For his solo exhibition at YYZ, Daniel Hutchinson has produced a series of site-sensitive paintings with coloured fluorescent light components under the title Paintings for Electric Light.
Seeking contingency rather than autonomy and emphasizing the primacy of perceptual experience, these pictures are produced considering carefully composed external relations–the gallery’s architecture and the relative positions of pictures and lights–and the moving spectator who perceives new conditions at every spatial location. The internal compositions of the paintings are geometric patterns that draw formal cues from the light fixtures, as well as the shapes of the supports, and the shapes of the cast light or shadows inside and outside of the picture plane.
These paintings for electric light continue the artist’s interest in the métier of painting, the tradition of the monochrome, and the interactivity of retinal opticality, but depart from the critical relationship to pictorialism his paintings have always maintained. Representing a completely new approach to painting for the artist, these works embrace the necessity of total non-objective abstraction and sculptural relationships.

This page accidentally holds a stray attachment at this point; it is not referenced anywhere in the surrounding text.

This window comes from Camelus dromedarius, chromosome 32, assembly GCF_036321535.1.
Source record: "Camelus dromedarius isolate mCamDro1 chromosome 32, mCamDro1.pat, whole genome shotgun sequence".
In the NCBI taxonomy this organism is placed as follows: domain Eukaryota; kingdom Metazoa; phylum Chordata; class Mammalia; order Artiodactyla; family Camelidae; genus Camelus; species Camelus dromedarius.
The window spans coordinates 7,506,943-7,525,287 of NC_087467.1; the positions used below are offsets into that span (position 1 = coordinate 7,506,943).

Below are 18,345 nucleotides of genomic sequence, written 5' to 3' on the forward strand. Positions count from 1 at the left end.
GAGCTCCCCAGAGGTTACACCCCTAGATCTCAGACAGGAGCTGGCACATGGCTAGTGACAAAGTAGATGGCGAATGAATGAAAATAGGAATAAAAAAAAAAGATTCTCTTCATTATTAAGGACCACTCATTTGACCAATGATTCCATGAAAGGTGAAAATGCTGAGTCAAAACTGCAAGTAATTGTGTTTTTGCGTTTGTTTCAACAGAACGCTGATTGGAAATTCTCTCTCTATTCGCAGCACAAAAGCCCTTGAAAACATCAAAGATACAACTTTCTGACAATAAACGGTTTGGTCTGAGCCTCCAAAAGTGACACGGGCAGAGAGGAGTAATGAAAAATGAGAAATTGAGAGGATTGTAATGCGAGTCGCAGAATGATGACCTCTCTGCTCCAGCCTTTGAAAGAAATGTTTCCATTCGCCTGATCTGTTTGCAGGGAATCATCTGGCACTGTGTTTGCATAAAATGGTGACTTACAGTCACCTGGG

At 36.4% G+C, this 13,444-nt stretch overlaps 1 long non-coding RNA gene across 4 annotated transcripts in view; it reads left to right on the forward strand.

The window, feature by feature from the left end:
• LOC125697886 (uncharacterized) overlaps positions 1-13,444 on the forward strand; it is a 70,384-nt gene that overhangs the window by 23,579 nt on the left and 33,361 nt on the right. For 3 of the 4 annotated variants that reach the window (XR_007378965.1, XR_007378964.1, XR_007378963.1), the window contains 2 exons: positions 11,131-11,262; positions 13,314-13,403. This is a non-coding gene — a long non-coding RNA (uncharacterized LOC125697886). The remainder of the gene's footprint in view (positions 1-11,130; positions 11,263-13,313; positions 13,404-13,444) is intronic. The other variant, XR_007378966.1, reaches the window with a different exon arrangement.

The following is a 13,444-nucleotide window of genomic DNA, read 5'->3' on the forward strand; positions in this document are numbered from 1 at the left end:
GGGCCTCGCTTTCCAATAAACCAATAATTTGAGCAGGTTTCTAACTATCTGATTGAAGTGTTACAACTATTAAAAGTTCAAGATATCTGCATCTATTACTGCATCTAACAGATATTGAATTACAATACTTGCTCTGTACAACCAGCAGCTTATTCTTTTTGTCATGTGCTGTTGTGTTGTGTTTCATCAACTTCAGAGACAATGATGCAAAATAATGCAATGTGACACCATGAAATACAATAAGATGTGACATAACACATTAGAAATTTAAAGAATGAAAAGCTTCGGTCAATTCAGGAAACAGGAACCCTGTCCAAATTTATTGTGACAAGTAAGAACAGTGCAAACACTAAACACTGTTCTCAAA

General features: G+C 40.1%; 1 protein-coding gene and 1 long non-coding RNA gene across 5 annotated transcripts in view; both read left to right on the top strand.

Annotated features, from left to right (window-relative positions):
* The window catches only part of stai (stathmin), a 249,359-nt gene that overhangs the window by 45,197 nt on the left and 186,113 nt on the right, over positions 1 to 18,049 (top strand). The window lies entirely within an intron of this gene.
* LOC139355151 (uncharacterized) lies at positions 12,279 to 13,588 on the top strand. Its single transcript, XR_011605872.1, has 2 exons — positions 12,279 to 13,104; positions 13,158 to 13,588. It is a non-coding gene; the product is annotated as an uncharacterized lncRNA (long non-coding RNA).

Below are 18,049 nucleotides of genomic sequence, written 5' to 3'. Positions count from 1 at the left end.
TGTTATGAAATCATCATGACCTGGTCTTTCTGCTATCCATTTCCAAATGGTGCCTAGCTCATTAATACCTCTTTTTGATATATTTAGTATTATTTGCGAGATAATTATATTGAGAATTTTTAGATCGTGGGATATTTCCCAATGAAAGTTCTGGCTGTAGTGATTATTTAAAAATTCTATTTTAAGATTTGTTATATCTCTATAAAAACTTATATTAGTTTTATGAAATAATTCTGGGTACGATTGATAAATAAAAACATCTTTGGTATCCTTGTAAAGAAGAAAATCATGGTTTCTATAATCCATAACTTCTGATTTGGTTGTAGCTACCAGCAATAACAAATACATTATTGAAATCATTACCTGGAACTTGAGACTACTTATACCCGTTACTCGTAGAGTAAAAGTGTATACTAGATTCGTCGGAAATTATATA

DANIEL HUTCHINSON is a visual artist based in Toronto, Ontario. He received his BFA from the Emily Carr Institute, Vancouver in 2004 and his MFA from NSCAD University, Halifax in 2008. He has exhibited across Canada, in the U.S., Australia and Sweden. In 2009 he received Honourable Mention for the Halifax Mayor’s Award for Contemporary Visual Art and was twice named a semi-finalist in the RBC Canadian Painting Competition. In 2013, Hutchinson’s work will appear in The Painting Project, a survey of contemporary Canadian painting curated by Louise Déry and Julie Bélisle and organized by L’Université du Québec à Montréal as well as the group show Imaging Disaster, at Museum London. Hutchinson is represented by Angell Gallery, Toronto.